In general, the ideal bite may mean properly aligned teeth.Beautiful-looking teeth, however, do not always mean an ideal and stable occlusion.
Have you sought a dental consultation for an irregular toothache?You somewhat felt pain, but the toothache disappeared a couple ofdays later. X-rays or periodontal examinations do not reveal anyproblems. It could be caused by malocclusion. We often find a bad bite is the source of an irregular toothache, especially if the pain is in a back tooth. It is usually associated with cusps.
When chewing food, we unconsciously move the jaws not only up and down, but also right and left. When the jaw closes, all the teeth make full contact. When sliding the lower jaw to one side, only the upper and lower cusps in contact, leaving slight space between the upper and lower back teeth. This is called “cuspid guidance” occlusion.
The back teeth are formed to withstand pressure, but not lateral movement. Cusps have long roots and are very strong. In the ideal occlusion, only the cusps are used and the back teeth are left unengaged when the jaw moves to the side. Improper alignment, cavities or grinding teeth may result in losing the ideal occlusion. When the back teeth start to receive lateral pressure, many problems could also start to occur, including sensitiveness, cavities, cracks, shifts, gingivitis and even TMJ.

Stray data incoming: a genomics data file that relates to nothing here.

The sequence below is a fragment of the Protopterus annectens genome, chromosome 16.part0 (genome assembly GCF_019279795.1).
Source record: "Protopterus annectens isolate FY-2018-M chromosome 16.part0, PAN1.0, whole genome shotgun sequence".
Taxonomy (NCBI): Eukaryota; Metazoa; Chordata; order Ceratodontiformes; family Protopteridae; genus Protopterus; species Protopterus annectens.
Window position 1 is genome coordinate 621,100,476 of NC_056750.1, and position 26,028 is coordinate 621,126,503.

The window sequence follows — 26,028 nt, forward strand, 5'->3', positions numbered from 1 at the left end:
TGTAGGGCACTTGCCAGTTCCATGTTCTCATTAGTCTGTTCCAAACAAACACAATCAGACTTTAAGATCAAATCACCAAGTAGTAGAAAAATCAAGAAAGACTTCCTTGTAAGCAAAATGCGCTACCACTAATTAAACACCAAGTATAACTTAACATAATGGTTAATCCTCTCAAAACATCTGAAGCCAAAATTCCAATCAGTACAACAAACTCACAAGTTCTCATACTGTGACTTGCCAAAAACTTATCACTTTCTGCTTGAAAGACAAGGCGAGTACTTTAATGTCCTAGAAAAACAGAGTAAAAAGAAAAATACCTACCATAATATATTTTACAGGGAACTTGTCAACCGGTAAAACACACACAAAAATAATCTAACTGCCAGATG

Teeth in maximum intercuspation
This photograph shows occlusion when the upper teeth are simply lying on the lower teeth, which is called maximum intercuspation. In this position, the upper cusps are fully interposition the lower cusps, and both cusps are locked in. It may look perfect to chew food, but it is not the ideal position. In order to grind food, the lower jaw must be able to move to the side.
Occlusion with cuspid guidance
Occlusion without cuspid guidance
The second photograph shows occlusion after moving the lower jaw to the right direction, which is called lateral excursions. All the back teeth, except the cusps (the fifth tooth from the left) are not engaged. This is the ideal occlusion, cuspid guidance.
The third photograph is the occlusion without cuspid guidance. Because the lower cusp is cracked, the four back teeth received the entire pressure from lateral excursions of the jaw. This may cause various problems to the back teeth.
This patient complains about jaw clicking and pain. We found that the upper and lower front teeth did not close together, and there was no cuspid guidance. The lower jaw was unstable and shifted to the left.
All the upper back teeth and cusp were replaced with GES crowns. The entire occlusion was brought down so that the upper and lower front teeth could touch each other. The jaw became in place by correcting occlusion.
The lower jaw was also realigned. The jaw clicking and pain disappeared. The front teeth, which were not replaced with GES crowns, were whitened using Home Bleaching program. The result is a beautiful smile.
Amano Dental Clinic